Chapter 9: Medical diagnostics – Measurement, uncertainty and distributions

Blood tests and other clinical diagnostic tests are important for health practitioners to be able to make informed evaluations of patients. Collection and interpretation of this diagnostic data is central to evidence-based medicine. A diagnosis can be thought of as a prediction made by a health practitioner that can be supported by the presence of findings (i.e., certain diagnostic indicators) that occur, by definition, in patients with that diagnosis and not in others. If the diagnosis is to have some value to the patient, then the treatment, advice or intervention associated with the diagnosis should provide a benefit. On the other hand, for any diagnosis which is excluded, the patient should not lose any benefit by not being offered any treatment, advice or intervention.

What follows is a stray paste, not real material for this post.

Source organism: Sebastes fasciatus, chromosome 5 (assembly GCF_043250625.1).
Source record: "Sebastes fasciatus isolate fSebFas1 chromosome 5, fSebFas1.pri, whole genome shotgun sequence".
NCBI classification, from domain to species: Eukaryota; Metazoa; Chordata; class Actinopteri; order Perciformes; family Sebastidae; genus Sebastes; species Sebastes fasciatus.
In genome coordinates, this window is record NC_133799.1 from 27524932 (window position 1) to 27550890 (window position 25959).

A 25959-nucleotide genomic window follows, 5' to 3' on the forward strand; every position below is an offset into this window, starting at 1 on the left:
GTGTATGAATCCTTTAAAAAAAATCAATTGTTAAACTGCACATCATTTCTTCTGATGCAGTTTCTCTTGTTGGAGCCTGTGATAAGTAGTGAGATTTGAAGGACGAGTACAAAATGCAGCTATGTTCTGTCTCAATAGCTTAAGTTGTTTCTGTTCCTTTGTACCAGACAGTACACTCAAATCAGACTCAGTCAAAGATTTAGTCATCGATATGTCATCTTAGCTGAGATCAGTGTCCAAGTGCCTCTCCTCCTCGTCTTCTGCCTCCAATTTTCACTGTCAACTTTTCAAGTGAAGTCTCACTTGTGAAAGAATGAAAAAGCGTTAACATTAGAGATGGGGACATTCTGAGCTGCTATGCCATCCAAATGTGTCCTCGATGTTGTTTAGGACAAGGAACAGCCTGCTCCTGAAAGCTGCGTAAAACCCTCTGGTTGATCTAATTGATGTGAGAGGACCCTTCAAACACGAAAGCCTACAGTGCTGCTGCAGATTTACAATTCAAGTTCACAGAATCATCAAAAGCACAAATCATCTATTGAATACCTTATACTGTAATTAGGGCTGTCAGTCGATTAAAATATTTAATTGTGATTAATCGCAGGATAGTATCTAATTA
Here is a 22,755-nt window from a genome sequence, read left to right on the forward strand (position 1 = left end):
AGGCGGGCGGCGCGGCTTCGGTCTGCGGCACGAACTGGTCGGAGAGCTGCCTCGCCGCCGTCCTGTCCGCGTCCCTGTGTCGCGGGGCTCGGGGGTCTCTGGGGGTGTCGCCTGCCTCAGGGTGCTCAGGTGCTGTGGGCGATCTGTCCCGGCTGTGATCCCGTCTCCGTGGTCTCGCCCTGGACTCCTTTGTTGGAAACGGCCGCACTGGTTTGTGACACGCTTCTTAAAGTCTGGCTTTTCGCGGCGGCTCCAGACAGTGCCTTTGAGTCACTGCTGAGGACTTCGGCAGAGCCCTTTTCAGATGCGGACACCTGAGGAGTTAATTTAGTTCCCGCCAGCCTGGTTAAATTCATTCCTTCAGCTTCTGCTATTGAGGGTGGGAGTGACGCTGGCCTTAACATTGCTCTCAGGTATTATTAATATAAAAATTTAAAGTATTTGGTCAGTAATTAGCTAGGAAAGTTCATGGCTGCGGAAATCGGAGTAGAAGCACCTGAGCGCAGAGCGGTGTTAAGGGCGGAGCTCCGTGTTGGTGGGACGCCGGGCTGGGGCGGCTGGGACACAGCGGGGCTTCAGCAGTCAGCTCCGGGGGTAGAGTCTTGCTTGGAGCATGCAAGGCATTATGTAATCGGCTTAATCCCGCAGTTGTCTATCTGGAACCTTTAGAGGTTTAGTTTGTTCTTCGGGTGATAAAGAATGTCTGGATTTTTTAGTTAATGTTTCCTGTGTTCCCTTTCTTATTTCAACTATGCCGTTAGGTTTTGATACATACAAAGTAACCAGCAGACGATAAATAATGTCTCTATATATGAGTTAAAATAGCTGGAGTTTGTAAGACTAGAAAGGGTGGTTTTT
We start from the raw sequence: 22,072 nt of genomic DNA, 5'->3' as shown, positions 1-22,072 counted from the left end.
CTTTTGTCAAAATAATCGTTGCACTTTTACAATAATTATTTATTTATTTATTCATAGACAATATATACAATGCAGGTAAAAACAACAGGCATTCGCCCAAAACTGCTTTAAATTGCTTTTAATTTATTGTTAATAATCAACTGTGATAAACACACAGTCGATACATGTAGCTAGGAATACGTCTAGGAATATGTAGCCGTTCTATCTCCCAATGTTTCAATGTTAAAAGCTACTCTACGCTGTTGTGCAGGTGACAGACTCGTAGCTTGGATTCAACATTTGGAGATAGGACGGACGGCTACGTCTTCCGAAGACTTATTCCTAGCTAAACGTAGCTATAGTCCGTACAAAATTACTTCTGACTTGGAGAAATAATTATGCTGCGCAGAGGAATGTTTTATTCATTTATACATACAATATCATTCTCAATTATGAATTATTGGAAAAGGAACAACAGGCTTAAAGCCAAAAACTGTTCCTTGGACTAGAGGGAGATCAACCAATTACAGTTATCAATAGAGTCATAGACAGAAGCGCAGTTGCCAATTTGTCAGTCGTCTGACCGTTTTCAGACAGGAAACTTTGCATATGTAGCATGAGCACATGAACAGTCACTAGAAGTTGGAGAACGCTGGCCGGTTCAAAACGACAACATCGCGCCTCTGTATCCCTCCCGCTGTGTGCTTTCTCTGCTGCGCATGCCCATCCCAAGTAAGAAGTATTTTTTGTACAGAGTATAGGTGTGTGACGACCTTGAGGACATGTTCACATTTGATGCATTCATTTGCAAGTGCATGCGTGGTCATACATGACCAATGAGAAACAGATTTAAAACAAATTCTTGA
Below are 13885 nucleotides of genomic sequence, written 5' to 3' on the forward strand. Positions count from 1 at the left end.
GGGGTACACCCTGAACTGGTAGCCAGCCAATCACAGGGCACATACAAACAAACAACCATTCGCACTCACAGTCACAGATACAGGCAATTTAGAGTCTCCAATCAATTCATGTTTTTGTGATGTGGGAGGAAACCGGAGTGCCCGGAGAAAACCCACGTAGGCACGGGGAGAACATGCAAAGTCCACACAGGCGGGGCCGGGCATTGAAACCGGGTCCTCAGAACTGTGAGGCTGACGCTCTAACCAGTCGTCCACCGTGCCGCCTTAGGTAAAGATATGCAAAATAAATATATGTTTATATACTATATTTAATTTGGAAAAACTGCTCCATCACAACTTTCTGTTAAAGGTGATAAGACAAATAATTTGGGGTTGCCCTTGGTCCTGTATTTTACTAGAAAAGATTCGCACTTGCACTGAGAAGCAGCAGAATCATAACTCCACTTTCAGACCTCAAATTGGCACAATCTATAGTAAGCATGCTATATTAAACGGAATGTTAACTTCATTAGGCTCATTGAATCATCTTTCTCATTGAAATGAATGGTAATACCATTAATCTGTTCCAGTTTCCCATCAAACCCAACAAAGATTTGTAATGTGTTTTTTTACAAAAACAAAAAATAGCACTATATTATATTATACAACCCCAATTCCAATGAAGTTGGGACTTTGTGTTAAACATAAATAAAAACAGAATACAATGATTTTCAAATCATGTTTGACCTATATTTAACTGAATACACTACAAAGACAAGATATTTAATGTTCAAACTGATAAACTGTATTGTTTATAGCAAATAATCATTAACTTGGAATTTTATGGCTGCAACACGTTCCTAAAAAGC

For a diagnosis to be evidence based, there needs to be some sense of its reliability or certainty. That is, we must ask the question, what proportion of times is the diagnosis correct? To answer this, we need to understand types of data used for clinical diagnostics, how variability in data can be measured and the probability of correct diagnosis.

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